Republicans Steve Scalise, John Fleming And Bill Cassidy Of Louisiana Voted No On Sandy Relief
Republican House Majority Whip Rep. Steve Scalise along with fellow GOPers Rep. John Fleming and Senator Bill Cassidy, signed a letter to President Obama asking for an emergency declaration over the deadly devastation caused by the recent flooding in Louisiana. All three serve the state in the federal government and signed the letter along with other elected officials from there. The president made the declaration that day and then visited the area this week. But it may seem a little odd to a certain group of people to see these three Republicans asking for money for relief. And that group of people would be the victims of Hurricane Sandy.
When it came to additional aid for the victims of Sandy, these three lawmakers wanted no part of it. Despite the disaster causing over $70 billion in damage, these Republicans refused to vote for a $50 billion dollar aid package for the area.
So, why did they vote against the additional aid? They wanted cuts elsewhere to pay for it. In other words, they wanted to hurt someone else in order to help the people who had been hurt by a natural disaster, also known as Tea Party philosophy. According to the LA Times:
But they almost certainly knew that their proposed offsets were sure bill-killers: They would have eliminated mass transit subsidies for federal workers and certain agricultural subsidies, among other things. When an amendment to require those offsets was voted down, Scalise, Cassidy and Fleming rejected the $50.5-billion total.
Scalise spokesman T.J. Tatum notes there was a difference and says the comparison is “apples to oranges”. Technically, he is correct. The Sandy relief was an additional package on top of the initial emergency funding. But that logic assumes Louisiana will need no additional package. And that logic is ridiculous.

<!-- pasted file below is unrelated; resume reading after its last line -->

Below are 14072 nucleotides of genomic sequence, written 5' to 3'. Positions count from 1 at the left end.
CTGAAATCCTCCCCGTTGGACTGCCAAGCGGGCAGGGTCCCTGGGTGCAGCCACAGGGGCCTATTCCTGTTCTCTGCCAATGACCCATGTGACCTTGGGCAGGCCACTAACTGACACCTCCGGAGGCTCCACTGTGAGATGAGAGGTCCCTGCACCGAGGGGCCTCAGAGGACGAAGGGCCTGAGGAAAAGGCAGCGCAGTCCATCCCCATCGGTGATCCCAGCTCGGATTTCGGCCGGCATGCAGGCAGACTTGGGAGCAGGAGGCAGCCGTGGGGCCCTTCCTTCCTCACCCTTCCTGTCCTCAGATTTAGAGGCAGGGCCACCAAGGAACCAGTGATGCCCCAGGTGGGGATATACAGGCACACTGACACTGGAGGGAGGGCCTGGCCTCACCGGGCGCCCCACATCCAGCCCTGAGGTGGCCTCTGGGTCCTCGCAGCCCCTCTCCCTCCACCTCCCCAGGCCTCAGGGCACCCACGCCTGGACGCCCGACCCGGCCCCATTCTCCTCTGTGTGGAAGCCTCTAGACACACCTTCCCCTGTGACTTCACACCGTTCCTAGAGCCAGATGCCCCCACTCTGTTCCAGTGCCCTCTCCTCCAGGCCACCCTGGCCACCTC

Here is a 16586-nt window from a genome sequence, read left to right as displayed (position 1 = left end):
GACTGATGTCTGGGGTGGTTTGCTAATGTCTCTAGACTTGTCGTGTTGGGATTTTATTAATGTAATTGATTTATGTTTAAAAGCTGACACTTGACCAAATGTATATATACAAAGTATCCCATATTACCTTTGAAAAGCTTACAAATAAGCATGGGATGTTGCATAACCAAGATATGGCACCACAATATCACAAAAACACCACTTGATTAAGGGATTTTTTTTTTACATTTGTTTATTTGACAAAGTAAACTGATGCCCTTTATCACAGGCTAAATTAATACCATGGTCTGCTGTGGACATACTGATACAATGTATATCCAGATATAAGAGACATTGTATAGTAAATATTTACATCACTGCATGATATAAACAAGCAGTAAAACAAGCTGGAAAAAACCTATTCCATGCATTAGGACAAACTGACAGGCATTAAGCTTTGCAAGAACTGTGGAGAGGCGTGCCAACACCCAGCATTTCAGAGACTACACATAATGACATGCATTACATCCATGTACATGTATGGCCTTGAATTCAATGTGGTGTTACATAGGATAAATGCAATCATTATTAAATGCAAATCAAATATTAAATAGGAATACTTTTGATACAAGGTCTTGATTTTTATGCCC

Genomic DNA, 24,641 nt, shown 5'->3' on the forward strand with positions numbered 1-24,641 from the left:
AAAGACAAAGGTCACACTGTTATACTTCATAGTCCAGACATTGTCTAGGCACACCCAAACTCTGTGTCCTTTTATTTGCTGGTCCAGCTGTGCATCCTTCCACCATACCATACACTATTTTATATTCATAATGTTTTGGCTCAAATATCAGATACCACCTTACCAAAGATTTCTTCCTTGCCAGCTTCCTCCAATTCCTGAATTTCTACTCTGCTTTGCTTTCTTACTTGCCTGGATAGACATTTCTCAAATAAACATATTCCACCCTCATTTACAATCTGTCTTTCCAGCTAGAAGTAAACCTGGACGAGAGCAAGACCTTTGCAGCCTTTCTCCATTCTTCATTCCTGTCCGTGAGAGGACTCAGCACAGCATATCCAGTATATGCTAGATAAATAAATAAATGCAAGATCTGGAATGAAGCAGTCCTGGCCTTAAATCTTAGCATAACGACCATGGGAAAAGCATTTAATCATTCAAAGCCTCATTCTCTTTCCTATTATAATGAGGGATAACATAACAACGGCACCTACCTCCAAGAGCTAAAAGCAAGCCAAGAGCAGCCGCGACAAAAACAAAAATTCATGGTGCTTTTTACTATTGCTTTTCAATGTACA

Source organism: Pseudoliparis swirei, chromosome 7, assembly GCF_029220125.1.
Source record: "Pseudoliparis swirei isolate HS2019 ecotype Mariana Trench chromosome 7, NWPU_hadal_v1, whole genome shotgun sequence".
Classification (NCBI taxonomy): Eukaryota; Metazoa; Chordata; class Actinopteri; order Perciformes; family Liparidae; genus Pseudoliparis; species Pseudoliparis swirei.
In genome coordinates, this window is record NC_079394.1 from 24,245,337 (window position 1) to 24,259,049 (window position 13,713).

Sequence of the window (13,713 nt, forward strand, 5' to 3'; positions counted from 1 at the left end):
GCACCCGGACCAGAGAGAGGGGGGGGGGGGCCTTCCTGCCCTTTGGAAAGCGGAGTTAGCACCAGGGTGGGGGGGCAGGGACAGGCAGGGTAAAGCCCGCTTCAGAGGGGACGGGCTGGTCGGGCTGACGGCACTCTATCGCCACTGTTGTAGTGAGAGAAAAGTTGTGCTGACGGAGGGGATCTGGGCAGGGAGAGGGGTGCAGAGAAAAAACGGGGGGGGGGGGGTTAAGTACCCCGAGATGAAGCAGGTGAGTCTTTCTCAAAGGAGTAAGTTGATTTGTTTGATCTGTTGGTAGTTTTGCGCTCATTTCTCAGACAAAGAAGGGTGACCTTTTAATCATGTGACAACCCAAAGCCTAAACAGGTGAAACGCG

Related: Louisiana Gov To Donald Trump: F*Ck You, We Will Not Let You Exploit Our Tragedy
Also noted by the article:
Indeed, the funds made available through the emergency declaration are likely to be a drop in the bucket compared to what ultimately will be needed in Louisiana. FEMA will spend several million dollars on emergency housing and other aid. But the final toll could be well into the tens of billions. Initial estimates in Baton Rouge, covering about half of the parishes hit by the flooding, are that 110,000 homes worth a total $20 billion have been damaged. Business losses and reconstruction costs will come to much more.
These are the categories covered by the Sandy appropriation that Louisiana’s lawmakers voted down.
There is little doubt Louisiana is going to need the extra funds to get back to whatever normal will look like after this historically awful disaster.
The question becomes: should that extra relief be held hostage by other members of the federal government wanting to cut funding elsewhere? Should we take more money away from infrastructure or farmers or schools or something else in order to give the victims the aid they need? By the Tea Party philosophy of Steve Scalise, John Fleming and Bill Cassidy, the answer is yes.
By the philosophy of actually moral human beings, the answer, of course, is no.